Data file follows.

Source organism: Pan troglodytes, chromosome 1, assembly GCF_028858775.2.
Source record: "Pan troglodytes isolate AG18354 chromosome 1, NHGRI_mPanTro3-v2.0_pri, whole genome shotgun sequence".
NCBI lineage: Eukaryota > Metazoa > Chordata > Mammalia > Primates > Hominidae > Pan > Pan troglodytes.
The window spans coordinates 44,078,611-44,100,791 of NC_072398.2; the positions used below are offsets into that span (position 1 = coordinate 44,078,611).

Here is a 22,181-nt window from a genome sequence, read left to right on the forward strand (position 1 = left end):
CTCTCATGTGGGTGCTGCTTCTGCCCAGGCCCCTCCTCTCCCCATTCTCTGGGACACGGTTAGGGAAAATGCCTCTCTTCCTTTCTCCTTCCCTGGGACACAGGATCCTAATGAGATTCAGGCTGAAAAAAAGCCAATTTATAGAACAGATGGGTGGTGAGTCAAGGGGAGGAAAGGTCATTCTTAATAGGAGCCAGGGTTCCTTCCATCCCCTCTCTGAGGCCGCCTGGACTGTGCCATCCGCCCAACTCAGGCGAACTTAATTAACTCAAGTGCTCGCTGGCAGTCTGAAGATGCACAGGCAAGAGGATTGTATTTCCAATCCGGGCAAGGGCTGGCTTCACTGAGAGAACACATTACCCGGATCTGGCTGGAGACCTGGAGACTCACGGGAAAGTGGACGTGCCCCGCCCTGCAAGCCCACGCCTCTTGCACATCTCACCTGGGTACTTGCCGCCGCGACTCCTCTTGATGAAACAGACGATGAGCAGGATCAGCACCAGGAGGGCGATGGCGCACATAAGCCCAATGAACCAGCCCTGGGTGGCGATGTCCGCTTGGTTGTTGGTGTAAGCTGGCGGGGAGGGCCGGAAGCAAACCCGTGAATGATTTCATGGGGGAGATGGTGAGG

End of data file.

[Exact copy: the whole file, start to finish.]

Source organism: Pan troglodytes, chromosome 1, assembly GCF_028858775.2.
Source record: "Pan troglodytes isolate AG18354 chromosome 1, NHGRI_mPanTro3-v2.0_pri, whole genome shotgun sequence".
NCBI lineage: Eukaryota > Metazoa > Chordata > Mammalia > Primates > Hominidae > Pan > Pan troglodytes.
The window spans coordinates 44,078,611-44,100,791 of NC_072398.2; the positions used below are offsets into that span (position 1 = coordinate 44,078,611).

Here is a 22,181-nt window from a genome sequence, read left to right on the forward strand (position 1 = left end):
CTCTCATGTGGGTGCTGCTTCTGCCCAGGCCCCTCCTCTCCCCATTCTCTGGGACACGGTTAGGGAAAATGCCTCTCTTCCTTTCTCCTTCCCTGGGACACAGGATCCTAATGAGATTCAGGCTGAAAAAAAGCCAATTTATAGAACAGATGGGTGGTGAGTCAAGGGGAGGAAAGGTCATTCTTAATAGGAGCCAGGGTTCCTTCCATCCCCTCTCTGAGGCCGCCTGGACTGTGCCATCCGCCCAACTCAGGCGAACTTAATTAACTCAAGTGCTCGCTGGCAGTCTGAAGATGCACAGGCAAGAGGATTGTATTTCCAATCCGGGCAAGGGCTGGCTTCACTGAGAGAACACATTACCCGGATCTGGCTGGAGACCTGGAGACTCACGGGAAAGTGGACGTGCCCCGCCCTGCAAGCCCACGCCTCTTGCACATCTCACCTGGGTACTTGCCGCCGCGACTCCTCTTGATGAAACAGACGATGAGCAGGATCAGCACCAGGAGGGCGATGGCGCACATAAGCCCAATGAACCAGCCCTGGGTGGCGATGTCCGCTTGGTTGTTGGTGTAAGCTGGCGGGGAGGGCCGGAAGCAAACCCGTGAATGATTTCATGGGGGAGATGGTGAGG